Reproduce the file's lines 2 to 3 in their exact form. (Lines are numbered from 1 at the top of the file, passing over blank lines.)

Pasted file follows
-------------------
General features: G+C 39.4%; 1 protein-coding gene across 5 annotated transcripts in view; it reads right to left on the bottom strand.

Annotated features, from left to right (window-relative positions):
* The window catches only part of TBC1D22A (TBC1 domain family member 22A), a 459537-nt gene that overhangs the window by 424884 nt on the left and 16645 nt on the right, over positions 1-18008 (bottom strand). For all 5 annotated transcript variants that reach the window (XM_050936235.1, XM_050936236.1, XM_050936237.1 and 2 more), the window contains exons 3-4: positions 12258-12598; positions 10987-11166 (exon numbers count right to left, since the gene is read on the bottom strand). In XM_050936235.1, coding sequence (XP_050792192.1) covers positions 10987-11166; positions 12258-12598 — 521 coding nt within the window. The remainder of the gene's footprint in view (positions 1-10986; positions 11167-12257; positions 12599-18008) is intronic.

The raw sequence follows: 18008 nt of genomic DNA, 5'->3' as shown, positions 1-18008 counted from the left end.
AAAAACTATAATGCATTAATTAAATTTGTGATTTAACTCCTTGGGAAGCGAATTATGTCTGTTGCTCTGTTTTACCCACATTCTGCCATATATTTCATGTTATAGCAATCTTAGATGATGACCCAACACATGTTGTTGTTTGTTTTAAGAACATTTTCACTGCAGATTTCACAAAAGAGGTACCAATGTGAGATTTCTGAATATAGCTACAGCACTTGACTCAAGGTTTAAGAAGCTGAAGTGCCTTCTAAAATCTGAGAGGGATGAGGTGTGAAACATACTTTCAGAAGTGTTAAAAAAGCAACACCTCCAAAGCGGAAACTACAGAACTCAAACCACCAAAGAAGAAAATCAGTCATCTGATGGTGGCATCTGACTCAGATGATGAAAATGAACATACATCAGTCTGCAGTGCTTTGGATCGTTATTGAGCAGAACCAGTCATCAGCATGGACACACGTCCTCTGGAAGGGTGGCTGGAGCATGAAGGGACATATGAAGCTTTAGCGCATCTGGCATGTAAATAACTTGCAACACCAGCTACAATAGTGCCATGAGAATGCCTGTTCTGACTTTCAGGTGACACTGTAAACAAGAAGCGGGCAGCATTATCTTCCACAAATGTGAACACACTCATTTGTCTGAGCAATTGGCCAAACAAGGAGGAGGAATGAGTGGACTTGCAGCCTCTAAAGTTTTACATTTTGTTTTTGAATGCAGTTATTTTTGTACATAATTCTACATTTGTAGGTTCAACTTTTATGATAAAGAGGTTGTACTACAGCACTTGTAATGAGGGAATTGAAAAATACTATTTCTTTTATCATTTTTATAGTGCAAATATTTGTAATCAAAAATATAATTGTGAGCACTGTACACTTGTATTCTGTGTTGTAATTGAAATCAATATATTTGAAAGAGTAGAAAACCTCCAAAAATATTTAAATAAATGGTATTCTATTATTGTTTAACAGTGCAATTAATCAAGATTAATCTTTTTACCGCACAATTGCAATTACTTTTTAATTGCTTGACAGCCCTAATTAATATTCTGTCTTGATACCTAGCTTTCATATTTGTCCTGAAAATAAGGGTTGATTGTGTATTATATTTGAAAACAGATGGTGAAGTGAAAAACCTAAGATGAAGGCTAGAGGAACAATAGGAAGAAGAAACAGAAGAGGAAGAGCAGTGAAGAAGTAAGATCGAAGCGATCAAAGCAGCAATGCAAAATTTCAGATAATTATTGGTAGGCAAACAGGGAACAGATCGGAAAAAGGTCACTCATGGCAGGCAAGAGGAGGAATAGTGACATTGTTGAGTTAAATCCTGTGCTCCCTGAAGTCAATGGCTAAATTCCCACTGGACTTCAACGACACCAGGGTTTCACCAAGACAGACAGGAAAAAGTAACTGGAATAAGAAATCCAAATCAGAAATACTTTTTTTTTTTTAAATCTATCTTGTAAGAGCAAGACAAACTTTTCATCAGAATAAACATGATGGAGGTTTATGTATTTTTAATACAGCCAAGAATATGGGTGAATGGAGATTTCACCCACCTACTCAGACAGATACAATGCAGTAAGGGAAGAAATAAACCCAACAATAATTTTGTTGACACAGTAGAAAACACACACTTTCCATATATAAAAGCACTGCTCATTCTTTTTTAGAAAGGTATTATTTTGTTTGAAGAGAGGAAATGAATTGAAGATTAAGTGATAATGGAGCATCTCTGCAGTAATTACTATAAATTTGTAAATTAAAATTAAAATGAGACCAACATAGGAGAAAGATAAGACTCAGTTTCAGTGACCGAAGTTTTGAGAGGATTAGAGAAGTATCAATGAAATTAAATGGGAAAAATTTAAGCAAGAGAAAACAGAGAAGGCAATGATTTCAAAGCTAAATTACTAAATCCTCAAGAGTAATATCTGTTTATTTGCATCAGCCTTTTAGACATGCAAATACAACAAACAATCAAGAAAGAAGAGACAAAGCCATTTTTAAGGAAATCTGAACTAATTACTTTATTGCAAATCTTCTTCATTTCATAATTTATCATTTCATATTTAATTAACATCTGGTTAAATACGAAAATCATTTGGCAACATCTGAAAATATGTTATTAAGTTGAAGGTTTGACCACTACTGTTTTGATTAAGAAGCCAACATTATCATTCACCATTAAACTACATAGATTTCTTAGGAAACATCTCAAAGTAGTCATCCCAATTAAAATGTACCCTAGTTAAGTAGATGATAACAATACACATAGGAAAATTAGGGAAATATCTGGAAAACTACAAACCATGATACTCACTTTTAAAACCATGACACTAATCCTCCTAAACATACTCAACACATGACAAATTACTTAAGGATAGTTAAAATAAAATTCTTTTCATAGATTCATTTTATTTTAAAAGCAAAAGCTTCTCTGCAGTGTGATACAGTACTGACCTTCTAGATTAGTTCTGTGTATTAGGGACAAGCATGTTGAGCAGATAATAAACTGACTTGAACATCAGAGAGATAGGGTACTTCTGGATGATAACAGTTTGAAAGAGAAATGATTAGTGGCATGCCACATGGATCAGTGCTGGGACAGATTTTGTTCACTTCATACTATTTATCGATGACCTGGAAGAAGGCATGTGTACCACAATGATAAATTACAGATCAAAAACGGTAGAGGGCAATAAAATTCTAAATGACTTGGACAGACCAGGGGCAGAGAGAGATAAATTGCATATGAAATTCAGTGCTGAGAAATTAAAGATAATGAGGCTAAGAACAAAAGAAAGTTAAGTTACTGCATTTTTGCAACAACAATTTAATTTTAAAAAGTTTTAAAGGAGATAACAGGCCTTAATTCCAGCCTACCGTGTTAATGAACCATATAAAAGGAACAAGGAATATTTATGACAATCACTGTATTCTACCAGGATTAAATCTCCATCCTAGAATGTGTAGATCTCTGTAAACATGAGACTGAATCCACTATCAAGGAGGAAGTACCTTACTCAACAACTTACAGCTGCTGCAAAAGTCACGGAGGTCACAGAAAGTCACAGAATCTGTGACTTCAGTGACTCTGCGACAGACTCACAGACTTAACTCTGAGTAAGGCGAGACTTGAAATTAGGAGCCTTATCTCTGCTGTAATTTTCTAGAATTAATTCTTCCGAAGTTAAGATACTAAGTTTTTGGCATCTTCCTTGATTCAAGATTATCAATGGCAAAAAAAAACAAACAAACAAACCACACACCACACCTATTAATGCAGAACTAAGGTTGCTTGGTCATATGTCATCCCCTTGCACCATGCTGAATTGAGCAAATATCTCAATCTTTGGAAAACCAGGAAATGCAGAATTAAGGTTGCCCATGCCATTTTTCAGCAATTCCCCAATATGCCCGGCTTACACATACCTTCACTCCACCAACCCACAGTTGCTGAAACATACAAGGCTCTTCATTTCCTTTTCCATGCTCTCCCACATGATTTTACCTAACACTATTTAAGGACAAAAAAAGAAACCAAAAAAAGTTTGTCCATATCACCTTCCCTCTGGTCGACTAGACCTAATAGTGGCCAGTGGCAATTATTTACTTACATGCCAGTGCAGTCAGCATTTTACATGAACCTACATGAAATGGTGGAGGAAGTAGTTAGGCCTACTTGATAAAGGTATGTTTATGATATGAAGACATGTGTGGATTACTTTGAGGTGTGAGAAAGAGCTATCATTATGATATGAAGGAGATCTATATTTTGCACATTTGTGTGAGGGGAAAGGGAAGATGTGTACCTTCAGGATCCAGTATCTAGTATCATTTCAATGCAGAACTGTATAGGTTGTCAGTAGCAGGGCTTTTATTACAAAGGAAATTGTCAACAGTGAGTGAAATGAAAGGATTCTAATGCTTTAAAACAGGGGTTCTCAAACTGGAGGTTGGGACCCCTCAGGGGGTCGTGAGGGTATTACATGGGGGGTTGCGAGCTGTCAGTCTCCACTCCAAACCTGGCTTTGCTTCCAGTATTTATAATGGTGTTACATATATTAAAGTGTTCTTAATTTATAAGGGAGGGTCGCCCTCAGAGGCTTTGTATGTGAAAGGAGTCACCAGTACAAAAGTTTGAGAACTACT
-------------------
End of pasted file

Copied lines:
Annotated features, from left to right (window-relative positions):
* The window catches only part of TBC1D22A (TBC1 domain family member 22A), a 459537-nt gene that overhangs the window by 424884 nt on the left and 16645 nt on the right, over positions 1-18008 (bottom strand). For all 5 annotated transcript variants that reach the window (XM_050936235.1, XM_050936236.1, XM_050936237.1 and 2 more), the window contains exons 3-4: positions 12258-12598; positions 10987-11166 (exon numbers count right to left, since the gene is read on the bottom strand). In XM_050936235.1, coding sequence (XP_050792192.1) covers positions 10987-11166; positions 12258-12598 — 521 coding nt within the window. The remainder of the gene's footprint in view (positions 1-10986; positions 11167-12257; positions 12599-18008) is intronic.